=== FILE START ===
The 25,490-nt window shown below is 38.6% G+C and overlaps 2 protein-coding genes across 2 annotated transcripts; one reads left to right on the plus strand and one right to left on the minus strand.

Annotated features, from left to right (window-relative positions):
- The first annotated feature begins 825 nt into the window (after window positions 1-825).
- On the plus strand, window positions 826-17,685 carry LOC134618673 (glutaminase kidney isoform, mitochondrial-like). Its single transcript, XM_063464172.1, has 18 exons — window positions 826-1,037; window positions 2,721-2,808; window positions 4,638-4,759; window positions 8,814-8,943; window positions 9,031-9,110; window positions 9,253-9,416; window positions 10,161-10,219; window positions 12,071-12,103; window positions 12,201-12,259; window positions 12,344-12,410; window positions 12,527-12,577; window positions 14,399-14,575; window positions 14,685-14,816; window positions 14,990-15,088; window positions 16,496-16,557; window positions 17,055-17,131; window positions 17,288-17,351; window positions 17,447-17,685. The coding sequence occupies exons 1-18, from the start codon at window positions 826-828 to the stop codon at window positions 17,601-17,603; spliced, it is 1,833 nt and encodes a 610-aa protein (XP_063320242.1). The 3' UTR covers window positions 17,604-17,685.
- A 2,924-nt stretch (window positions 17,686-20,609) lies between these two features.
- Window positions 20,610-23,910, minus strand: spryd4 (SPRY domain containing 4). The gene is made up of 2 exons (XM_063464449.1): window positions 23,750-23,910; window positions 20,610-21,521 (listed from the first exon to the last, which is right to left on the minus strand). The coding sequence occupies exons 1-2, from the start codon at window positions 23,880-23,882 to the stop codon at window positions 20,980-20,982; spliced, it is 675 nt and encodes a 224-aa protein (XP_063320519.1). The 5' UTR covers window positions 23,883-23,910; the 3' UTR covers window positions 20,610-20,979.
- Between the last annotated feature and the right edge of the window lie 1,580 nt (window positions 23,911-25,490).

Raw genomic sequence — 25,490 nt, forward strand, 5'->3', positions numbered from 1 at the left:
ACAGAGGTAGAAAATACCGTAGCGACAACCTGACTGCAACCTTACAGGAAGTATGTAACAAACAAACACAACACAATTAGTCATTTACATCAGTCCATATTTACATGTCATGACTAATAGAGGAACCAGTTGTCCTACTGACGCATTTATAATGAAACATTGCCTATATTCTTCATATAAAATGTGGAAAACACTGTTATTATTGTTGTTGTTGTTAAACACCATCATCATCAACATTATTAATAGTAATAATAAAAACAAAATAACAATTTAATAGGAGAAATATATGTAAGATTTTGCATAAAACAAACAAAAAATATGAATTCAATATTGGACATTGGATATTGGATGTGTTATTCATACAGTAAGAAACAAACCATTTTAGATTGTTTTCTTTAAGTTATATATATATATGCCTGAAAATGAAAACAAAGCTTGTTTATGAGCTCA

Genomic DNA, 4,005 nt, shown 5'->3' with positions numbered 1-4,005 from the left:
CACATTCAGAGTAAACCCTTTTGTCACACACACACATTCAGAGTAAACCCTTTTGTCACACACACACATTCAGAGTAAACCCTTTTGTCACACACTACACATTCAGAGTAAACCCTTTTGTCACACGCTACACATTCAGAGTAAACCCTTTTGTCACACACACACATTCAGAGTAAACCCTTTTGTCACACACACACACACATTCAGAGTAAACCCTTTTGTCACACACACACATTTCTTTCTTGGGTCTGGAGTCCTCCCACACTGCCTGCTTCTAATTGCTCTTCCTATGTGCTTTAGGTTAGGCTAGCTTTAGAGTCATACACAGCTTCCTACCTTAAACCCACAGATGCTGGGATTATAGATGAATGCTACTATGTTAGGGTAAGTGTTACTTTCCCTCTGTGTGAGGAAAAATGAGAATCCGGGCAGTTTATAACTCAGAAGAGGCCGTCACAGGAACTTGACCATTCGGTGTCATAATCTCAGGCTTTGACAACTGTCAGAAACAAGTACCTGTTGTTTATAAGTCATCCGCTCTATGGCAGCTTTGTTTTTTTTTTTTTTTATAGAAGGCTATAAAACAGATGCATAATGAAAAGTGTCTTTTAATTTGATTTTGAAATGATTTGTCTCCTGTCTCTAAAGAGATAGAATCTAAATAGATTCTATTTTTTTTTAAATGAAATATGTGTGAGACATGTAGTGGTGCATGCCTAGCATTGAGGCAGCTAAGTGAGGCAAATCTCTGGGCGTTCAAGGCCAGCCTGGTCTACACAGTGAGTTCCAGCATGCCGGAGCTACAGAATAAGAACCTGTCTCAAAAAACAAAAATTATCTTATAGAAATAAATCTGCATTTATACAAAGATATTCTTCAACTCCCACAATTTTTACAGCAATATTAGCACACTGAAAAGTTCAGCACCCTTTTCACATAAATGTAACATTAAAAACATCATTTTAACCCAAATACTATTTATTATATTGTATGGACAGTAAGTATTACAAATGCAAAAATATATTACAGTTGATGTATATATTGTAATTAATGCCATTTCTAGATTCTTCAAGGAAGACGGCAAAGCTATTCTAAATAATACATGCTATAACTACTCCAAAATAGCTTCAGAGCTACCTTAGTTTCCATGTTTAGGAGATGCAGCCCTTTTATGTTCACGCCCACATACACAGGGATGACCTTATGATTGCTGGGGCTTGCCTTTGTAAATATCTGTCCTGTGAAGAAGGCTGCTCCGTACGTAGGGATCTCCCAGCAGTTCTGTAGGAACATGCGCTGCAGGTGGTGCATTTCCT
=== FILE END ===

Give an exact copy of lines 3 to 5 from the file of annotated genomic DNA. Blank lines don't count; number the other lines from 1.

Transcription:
- The first annotated feature begins 825 nt into the window (after window positions 1-825).
- On the plus strand, window positions 826-17,685 carry LOC134618673 (glutaminase kidney isoform, mitochondrial-like). Its single transcript, XM_063464172.1, has 18 exons — window positions 826-1,037; window positions 2,721-2,808; window positions 4,638-4,759; window positions 8,814-8,943; window positions 9,031-9,110; window positions 9,253-9,416; window positions 10,161-10,219; window positions 12,071-12,103; window positions 12,201-12,259; window positions 12,344-12,410; window positions 12,527-12,577; window positions 14,399-14,575; window positions 14,685-14,816; window positions 14,990-15,088; window positions 16,496-16,557; window positions 17,055-17,131; window positions 17,288-17,351; window positions 17,447-17,685. The coding sequence occupies exons 1-18, from the start codon at window positions 826-828 to the stop codon at window positions 17,601-17,603; spliced, it is 1,833 nt and encodes a 610-aa protein (XP_063320242.1). The 3' UTR covers window positions 17,604-17,685.
- A 2,924-nt stretch (window positions 17,686-20,609) lies between these two features.